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Community Action Projects

All In

Uniting with Project Hope Foundation, Team All In, will assist in securing the renovation for a new and critical addition to their mission. Project HOPE Foundation has access to a residential house located adjacent to the Hope Reach Clinic in Woodruff, SC. 

This house will serve as a “real life” setting for teaching important life skills to individuals that will promote independence and a sense of contribution to those with autism. Skills taught in this home include the processes involved in bed making, cooking, laundry, grooming and self-care. 

Altoids

Question: Does diversity tension affect student performance in our public schools? Process: selected Lake Forest Elementary School due to student diversity; studied school data; identified diversity mixtures; evaluated school motto/mission, and requirements; conducted interviews.

Anderson: Bulldogs for Business

The focus of Bulldogs for Business will be on the special needs, self-contained population of students at the middle and high school level – approximately the 20-30 students who are on the ‘certificate only’ track (i.e. not eligible to earn a High School diploma). The goal is to help prepare these students for life beyond school. Bulldogs for Business will provide classes on etiquette, resume building, and plan to host job fairs that include companies where this population could work successfully.

Armonía

Armonía -- Spanish for "harmony" -- is a two-pronged project to create a music room for the homeless parishioners of Triune Mercy Center and to arrange for much-needed office space for the Hispanic American Women's Association.

Ask4HD (Ask for Human Diversity)

ASK4HD is committed to cultivating an experience of artistic expression for children who may seem different but are also very similar, and encouraging a celebration of this diversity through a process of co-creation. The group will build on a previous capstone project – “Mix It Up” – by the DLI Twenty Sixers (see: http://riley.furman.edu/diversity/group/2138).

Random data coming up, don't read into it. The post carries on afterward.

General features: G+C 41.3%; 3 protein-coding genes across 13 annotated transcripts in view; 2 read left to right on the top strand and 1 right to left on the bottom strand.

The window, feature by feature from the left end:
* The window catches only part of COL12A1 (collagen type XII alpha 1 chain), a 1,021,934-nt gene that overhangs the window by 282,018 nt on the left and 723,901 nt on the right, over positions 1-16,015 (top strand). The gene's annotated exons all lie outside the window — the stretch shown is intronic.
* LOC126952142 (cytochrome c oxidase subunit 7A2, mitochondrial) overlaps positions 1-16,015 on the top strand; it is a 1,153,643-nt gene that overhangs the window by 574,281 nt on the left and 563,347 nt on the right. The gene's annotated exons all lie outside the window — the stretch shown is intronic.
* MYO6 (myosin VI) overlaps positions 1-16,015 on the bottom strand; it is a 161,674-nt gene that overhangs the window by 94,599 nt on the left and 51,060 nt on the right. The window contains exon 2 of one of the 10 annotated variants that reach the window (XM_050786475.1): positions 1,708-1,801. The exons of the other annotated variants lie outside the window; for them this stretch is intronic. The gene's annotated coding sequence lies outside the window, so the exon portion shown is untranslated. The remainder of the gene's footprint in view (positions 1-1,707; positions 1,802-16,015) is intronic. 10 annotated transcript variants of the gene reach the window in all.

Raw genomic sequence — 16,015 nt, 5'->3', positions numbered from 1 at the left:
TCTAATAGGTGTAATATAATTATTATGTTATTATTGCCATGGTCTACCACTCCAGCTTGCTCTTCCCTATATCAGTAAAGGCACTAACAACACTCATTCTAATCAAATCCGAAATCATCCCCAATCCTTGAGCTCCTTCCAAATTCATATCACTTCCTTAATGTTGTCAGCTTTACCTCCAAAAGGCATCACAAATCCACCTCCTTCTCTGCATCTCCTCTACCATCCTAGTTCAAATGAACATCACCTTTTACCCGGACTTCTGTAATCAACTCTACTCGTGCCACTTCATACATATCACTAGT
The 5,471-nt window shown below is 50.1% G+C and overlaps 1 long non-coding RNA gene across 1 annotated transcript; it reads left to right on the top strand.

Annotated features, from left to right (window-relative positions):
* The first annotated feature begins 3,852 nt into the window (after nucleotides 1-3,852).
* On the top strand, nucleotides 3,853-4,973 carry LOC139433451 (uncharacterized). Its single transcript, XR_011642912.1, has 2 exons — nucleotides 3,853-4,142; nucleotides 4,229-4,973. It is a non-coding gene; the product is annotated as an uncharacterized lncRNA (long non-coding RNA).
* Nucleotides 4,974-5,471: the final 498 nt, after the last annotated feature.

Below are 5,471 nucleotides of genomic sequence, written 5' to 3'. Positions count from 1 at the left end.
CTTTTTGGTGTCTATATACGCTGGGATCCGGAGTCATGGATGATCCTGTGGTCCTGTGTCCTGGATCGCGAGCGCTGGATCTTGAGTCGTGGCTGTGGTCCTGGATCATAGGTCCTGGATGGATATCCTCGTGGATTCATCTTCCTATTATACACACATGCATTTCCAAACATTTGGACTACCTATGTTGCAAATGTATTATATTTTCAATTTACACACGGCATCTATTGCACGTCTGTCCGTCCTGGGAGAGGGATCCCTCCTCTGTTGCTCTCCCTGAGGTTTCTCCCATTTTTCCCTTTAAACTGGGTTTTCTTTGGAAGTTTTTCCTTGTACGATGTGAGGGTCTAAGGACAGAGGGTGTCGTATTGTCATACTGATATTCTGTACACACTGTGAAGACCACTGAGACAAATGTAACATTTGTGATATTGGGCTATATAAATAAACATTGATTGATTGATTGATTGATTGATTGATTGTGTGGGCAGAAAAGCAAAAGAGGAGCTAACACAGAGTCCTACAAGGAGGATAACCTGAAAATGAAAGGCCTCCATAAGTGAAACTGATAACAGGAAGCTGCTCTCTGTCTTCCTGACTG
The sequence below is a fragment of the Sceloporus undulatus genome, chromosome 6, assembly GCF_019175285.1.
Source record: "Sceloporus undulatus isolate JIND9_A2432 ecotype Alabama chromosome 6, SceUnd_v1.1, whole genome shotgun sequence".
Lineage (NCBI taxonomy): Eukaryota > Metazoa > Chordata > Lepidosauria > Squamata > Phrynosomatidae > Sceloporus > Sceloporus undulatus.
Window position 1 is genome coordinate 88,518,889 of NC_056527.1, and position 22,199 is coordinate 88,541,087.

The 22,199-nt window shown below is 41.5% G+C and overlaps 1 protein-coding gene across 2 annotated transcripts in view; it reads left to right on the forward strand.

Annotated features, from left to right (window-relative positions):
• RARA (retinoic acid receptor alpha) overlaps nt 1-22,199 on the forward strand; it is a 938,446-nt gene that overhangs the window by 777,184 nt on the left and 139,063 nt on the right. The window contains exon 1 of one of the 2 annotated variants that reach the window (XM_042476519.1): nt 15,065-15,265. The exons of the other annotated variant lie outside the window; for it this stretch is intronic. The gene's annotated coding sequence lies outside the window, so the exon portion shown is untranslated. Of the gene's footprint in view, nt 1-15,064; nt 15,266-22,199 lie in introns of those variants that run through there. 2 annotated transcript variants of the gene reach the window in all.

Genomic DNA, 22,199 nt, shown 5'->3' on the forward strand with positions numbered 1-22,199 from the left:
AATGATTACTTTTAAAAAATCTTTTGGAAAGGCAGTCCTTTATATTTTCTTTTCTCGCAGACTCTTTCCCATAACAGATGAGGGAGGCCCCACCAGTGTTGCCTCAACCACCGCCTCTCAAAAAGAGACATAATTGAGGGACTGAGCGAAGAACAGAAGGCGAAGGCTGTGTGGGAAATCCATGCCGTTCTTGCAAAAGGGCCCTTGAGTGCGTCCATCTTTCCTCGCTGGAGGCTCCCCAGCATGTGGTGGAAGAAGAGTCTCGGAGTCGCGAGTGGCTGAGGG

Aurora

Aurora aimed to work with the elderly population of the Greenville community. To do this, Aurora focused on expanding an already existing project, Living Words, which works with the aged population in Spartanburg and introduces them to the art of creative writing through writing seminars and social gatherings.

These events aim to meet both the social and cognitive needs of the elderly. Aurora added a youth dimension to Living Words by recruiting high school students from the Greenville area to serve as teachers.

Baby Seeds Literacy Program

The Baby Seeds Literacy Program aspires to champion and support the connection between healthy early childhood “environmental” interactions and maximizing a child’s full intellectual potential. To achieve this aspiration, a firm foundation for future intellectual and emotional growth and development must be established. Such interactions with the child will be designed to occur prior to and immediately after the birth of the child.

The Barrier Breakers

The Barrier Breakers group will initiate a recognition ceremony for high school students in the Midlands who have done something especially noteworthy to break barriers among diverse groups in their schools or communities. For this purpose, diversity can be defined in any number of ways. The group hopes to elicit nominees from each of 27 schools contacted. Each student will receive an honorable mention and the 1st, 2nd and 3rd place winners will receive scholarships for $2500, $1500 and $500 respectively.

Beach Buddies

Summary not available

Behavior Busters

Behavior Busters team members focused on the issue of the lack of African American representation at downtown Greenville events. By examining photos taken during random downtown events, team members noticed that a small percentage of those in attendance were African American. Focus groups and interviews were conducted, in order to shed light on why there was such a low rate of participation. The Behavior Busters found that from most of their interviews, there was a general sense of a lack of variety in the programming of venues downtown.